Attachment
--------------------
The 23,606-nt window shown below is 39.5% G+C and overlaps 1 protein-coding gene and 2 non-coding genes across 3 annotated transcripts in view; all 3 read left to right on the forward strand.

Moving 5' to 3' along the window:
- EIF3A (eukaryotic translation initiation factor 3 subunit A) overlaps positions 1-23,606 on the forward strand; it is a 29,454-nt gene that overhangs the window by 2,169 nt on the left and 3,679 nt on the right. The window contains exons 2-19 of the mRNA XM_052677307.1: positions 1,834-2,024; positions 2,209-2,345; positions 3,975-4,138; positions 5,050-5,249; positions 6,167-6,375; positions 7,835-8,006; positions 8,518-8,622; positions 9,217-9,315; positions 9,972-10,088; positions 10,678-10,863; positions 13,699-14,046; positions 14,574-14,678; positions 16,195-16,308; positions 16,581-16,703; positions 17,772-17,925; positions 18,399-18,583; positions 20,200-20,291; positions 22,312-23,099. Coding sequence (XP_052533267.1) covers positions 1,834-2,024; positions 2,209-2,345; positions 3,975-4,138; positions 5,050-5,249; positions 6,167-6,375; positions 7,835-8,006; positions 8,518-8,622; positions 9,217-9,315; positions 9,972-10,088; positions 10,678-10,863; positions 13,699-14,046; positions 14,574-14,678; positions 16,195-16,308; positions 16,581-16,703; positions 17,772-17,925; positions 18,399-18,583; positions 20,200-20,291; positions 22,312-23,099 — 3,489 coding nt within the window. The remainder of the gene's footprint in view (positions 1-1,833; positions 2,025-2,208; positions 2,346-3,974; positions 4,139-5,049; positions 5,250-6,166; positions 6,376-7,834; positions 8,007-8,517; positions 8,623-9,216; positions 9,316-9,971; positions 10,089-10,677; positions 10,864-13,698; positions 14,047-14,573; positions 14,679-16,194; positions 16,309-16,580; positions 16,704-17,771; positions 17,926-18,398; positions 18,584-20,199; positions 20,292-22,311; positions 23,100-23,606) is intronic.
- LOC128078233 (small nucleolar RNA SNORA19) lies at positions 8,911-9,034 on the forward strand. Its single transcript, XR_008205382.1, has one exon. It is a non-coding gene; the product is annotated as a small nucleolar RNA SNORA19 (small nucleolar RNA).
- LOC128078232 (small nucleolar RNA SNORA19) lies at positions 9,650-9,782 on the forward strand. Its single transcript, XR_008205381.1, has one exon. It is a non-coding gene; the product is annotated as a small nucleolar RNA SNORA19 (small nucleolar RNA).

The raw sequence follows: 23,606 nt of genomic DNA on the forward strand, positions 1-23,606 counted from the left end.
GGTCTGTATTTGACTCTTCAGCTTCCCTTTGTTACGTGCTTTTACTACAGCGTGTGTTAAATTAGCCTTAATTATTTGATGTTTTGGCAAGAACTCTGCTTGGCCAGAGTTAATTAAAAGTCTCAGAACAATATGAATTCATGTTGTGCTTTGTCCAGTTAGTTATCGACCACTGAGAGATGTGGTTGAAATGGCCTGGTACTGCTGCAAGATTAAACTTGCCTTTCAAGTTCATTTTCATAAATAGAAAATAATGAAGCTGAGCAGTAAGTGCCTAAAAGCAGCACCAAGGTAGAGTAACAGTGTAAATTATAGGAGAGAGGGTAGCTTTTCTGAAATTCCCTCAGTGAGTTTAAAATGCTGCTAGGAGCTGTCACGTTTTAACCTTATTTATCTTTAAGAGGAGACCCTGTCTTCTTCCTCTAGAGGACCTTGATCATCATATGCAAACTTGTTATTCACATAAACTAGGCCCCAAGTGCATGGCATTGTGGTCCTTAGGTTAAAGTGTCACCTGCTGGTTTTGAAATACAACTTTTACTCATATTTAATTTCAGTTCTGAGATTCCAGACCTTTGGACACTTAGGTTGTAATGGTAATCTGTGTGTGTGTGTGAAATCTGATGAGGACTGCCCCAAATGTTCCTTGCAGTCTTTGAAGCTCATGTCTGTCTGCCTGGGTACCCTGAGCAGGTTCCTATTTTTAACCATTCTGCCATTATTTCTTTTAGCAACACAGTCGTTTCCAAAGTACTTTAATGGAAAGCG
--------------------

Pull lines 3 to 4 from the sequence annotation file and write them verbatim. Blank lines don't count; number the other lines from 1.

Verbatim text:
- EIF3A (eukaryotic translation initiation factor 3 subunit A) overlaps positions 1-23,606 on the forward strand; it is a 29,454-nt gene that overhangs the window by 2,169 nt on the left and 3,679 nt on the right. The window contains exons 2-19 of the mRNA XM_052677307.1: positions 1,834-2,024; positions 2,209-2,345; positions 3,975-4,138; positions 5,050-5,249; positions 6,167-6,375; positions 7,835-8,006; positions 8,518-8,622; positions 9,217-9,315; positions 9,972-10,088; positions 10,678-10,863; positions 13,699-14,046; positions 14,574-14,678; positions 16,195-16,308; positions 16,581-16,703; positions 17,772-17,925; positions 18,399-18,583; positions 20,200-20,291; positions 22,312-23,099. Coding sequence (XP_052533267.1) covers positions 1,834-2,024; positions 2,209-2,345; positions 3,975-4,138; positions 5,050-5,249; positions 6,167-6,375; positions 7,835-8,006; positions 8,518-8,622; positions 9,217-9,315; positions 9,972-10,088; positions 10,678-10,863; positions 13,699-14,046; positions 14,574-14,678; positions 16,195-16,308; positions 16,581-16,703; positions 17,772-17,925; positions 18,399-18,583; positions 20,200-20,291; positions 22,312-23,099 — 3,489 coding nt within the window. The remainder of the gene's footprint in view (positions 1-1,833; positions 2,025-2,208; positions 2,346-3,974; positions 4,139-5,049; positions 5,250-6,166; positions 6,376-7,834; positions 8,007-8,517; positions 8,623-9,216; positions 9,316-9,971; positions 10,089-10,677; positions 10,864-13,698; positions 14,047-14,573; positions 14,679-16,194; positions 16,309-16,580; positions 16,704-17,771; positions 17,926-18,398; positions 18,584-20,199; positions 20,292-22,311; positions 23,100-23,606) is intronic.
- LOC128078233 (small nucleolar RNA SNORA19) lies at positions 8,911-9,034 on the forward strand. Its single transcript, XR_008205382.1, has one exon. It is a non-coding gene; the product is annotated as a small nucleolar RNA SNORA19 (small nucleolar RNA).